I was a part of life at last and in the midst of the excitement I discovered liquor.

The drive for success was on.

Men of genius conceived their best projects when drunk.

Business and financial leaders were my heroes.

I had developed a theory that most people lost money in stocks to ignorance of markets. I discovered many more reasons later on.
Drink was taking an important and exhilarating part in my life. There was loud talk in the jazz places uptown. Everyone spent in thousands and chattered in millions. Scoffers could scoff and be damned. I made a host of fair-weather friends.

… The old fierce determination to win came back.

I woke up. This had to be stopped. I could not take so much as one drink. I was through forever.

Was that crazy? I begin to wonder, for such an appalling lack of perspective seemed near being just that.

...I swayed dizzily before an open window, or the medicine cabinet where there was poison, cursing myself for a weakling.

Hydrotherapy and mild exercise helped much.

Though certainly selfish and foolish, I had been seriously ill, bodily and mentally.

Surely this was the answer-self-knowledge...But it was not, for the frightful day came when I drank once more.

I had met my match.

I was soon to be catapulted into what I like to call the fourth dimension of existence.

I was to know happiness, peace, and usefulness, and a way of life that is incredibly more wonderful as time passes.

The door opened and he stood there, fresh skinned and glowing.

He had that starry-eyed look. Yes, the old boy was on fire all right.

Despite contrary indications, I had little doubt that a mighty purpose and rhythm underlay all.

For myself, I had adopted those parts which seemed convenient and not too difficult; the rest I disregarded.

If there was a Devil, he seemed the Boss Universal, and he certainly had me.

Here was something at work in a human heart, which had done the impossible. My ideas about miracles were drastically revised right then. Never mind the musty past; here sat a miracle directly across the kitchen table. He shouted great tidings.

I stood in the sunlight at last.

It was only a matter of being willing to believe in a power greater than myself.
Thus was I convinced that God is concerned with us humans when we want Him enough. At long last I saw, I felt, I believed.

…his presence had been blotted out by worldly clamors, mostly those within myself.

There I humbly offered myself to God, as I then understood Him, to do with me as He would. I placed myself unreservedly under His care and direction. I admitted for the first time that of myself I was nothing; that without Him I was lost.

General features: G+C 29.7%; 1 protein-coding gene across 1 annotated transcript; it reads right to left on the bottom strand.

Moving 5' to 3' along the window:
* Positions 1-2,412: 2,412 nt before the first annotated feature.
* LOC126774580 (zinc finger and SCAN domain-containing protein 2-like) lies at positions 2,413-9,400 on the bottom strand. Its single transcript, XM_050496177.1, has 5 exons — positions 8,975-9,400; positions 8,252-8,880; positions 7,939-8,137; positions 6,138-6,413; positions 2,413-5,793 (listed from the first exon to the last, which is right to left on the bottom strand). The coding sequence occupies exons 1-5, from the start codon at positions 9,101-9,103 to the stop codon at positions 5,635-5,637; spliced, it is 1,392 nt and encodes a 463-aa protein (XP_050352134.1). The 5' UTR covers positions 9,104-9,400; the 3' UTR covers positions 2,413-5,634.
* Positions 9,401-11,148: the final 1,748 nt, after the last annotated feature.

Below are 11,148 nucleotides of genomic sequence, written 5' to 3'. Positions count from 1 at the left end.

I ruthlessly faced my sins and became willing to have my new-found Friend take them away, root and branch. I have not had a drink since.

I was to sit quietly when in doubt, asking only for direction and strength to meet my problems as He would have me. Never was I to pray for myself, except as my requests bore on my usefulness to others. Then only might I expect to receive.

Simple, but not easy; a price had to be paid. It meant destruction of self-centeredness.

....a peace and serenity as I had never known before. There was utter confidence. I felt lifted up, as though the great clean wind of a mountain top blew through and through.

God comes to most men gradually, but His impact on me was sudden and profound.

My friend had emphasized the absolute necessity of demonstrating these principles in all my affairs. Particularly was it imperative to work with others as he had worked with me.

Faith without works was dead, he said. And how appallingly true for the alcoholic! For if an alcoholic failed to perfect and enlarge his spiritual life through work and self-sacrifice for others, he could not survive the certain trials and low spots ahead....

With us it is just like that.

I was not too well at the time, and was plagued by waves of self-pity and resentment. This sometimes nearly drove me back to drink, but I soon found that when all other measures failed, work with another alcoholic saved the day.

I have seen hundreds of families set their feet in the path that really goes somewhere; have seen the most impossible domestic situations righted...

Business and professional men have regained their standing.

An alcoholic in his cups is an unlovely creature. Our struggles with them are variously strenuous, comic, and tragic.

I suppose some would be shocked at our seeming worldliness and levity. But just underneath there is a deadly earnestness. Faith has to work twenty-four hours a day in and through us, or we perish.